Did Windows 10 break your optical drive? Here are some quick and easy fixes that might get you up and running again.
This might make you feel old, but CD/DVD drives are now considered legacy hardware. As Windows 10 continues to modernize the operating system, support for such older hardware technology as optical drives is becoming increasingly spotty. This is unfortunate since many users still depend on CDs and DVDs. In fact, you might even need to use a DVD drive to install Windows 10 on your computer. One of the common complaints I have encountered among users is the loss of their DVD or CD drive after upgrading. This can be a result of a combination of factors: corrupt driver, out of date firmware, or a factory defect. Before you throw out your DVD drive and get a new one, here is a look at some troubleshooting steps you can try to get it working again.
Use Windows Update to Fix Windows 10 DVD Drive Issues
It’s not unusual for your optical drive to be working just fine in a previous version of Windows or Windows 10, then the minute you upgrade to a new version, it stops working. The first thing you can do is check Windows Update then install the latest drivers if there are any. For example, Microsoft released updates for the Windows 10 Anniversary Update and version 1511 that resolved problems with optical drives. In this case, the cause of the problem was also the solution.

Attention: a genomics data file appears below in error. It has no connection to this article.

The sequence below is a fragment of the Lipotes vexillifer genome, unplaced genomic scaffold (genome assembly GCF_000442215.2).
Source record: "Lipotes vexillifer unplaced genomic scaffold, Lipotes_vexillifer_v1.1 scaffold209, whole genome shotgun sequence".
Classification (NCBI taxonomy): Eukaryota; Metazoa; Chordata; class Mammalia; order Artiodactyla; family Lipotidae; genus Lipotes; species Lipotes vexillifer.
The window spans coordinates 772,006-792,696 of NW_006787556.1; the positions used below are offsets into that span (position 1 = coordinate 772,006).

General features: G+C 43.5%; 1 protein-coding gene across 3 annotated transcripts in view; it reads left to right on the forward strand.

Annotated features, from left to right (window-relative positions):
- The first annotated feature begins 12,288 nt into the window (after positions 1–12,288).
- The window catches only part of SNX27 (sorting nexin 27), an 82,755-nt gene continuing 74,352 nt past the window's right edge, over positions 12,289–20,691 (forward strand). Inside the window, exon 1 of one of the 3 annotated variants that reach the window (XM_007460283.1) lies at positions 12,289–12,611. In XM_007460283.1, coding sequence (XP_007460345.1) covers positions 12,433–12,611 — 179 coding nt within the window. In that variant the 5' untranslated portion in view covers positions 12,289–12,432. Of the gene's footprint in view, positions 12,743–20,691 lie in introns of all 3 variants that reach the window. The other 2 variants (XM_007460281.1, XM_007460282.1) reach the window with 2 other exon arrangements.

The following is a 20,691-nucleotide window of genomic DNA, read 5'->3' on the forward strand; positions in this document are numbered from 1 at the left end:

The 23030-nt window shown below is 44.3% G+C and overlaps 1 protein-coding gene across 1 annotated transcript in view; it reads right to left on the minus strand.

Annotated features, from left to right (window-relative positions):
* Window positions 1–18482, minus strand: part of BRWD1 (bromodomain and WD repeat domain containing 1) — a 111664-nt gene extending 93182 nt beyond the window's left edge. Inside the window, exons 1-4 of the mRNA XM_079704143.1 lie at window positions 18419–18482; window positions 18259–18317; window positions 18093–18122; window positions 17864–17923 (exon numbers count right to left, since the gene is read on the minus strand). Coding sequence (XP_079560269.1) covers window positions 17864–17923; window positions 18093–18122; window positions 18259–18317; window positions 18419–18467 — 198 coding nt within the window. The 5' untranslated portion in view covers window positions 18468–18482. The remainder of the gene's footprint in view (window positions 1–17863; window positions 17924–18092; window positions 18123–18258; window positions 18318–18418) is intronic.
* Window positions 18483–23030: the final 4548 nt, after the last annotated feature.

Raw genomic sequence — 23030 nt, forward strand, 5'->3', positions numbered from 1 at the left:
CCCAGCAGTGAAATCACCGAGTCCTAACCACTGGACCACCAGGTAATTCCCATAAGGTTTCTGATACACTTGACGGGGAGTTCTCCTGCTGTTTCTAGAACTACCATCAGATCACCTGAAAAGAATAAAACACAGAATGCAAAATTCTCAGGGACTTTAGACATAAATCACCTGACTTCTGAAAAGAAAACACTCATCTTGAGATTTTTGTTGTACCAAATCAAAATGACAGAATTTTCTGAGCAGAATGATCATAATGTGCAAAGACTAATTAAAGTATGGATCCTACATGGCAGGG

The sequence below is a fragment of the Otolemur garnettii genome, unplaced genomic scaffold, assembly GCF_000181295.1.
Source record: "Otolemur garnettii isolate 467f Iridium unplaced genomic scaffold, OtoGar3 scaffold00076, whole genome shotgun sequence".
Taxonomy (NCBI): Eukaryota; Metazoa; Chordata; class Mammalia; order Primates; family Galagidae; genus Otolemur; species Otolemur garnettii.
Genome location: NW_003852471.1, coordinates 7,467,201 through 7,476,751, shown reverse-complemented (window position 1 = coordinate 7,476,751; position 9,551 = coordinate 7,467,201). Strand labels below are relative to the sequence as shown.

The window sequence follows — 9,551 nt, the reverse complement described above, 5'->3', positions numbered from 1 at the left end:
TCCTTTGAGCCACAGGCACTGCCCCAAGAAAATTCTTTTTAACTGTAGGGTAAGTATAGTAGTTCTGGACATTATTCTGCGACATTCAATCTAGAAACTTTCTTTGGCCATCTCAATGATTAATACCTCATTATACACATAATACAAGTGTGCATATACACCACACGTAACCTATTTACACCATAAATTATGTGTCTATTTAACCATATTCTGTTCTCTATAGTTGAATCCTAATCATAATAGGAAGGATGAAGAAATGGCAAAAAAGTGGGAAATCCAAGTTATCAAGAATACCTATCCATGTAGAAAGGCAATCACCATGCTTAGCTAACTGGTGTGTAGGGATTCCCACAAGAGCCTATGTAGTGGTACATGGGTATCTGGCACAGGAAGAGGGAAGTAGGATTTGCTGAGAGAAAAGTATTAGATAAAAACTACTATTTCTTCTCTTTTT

Click Start > Settings > Update & security. Make sure that your system is up to date and there are no hardware driver updates to install.
If you get a CD/DVD driver that works for you, you might want to consider stopping Windows 10 from automatically updating drivers in the future.
Reinstall or Update Driver in Device Manager
Boot to the Windows 10 desktop, then launch Device Manager by pressing Windows key + X and clicking Device Manager. Expand DVD/CD-ROM drives, right-click the optical drive listed, then click Uninstall. Exit Device Manager then restart your computer. Windows 10 will detect the drive then reinstall it. You can also use the option to Update Driver Software from within Device Manager.
Another option you can try – I notice this works for many users – involves removing and reinstalling the IDE/ATAPI drivers. Launch Device Manager again, click the View menu then click Show hidden devices. Expand IDE/ATAPI Controllers then uninstall each of the following:
- ATA Channel 0
- ATA Channel 1
- Standard Dual Channel PCI IDE Controller
There might be multiple entries listed for ATA Channel 0, 1 and PCI IDE Controller; uninstall all of them then restart your computer. Windows 10 will detect the drive then reinstall it.
Remove Virtual Drive Software
Virtual drive software, which is used to mount disc images (ISOs) can sometimes cause conflict with physical optical drives. If you have utilities such as Daemon Tools, PowerISO, ISO Recorder or similar software installed, remove them. Press Windows key + x and choose Programs and Features. Highlight the program and click Uninstall.
Check Your BIOS/UEFI Settings and Update Chipset Firmware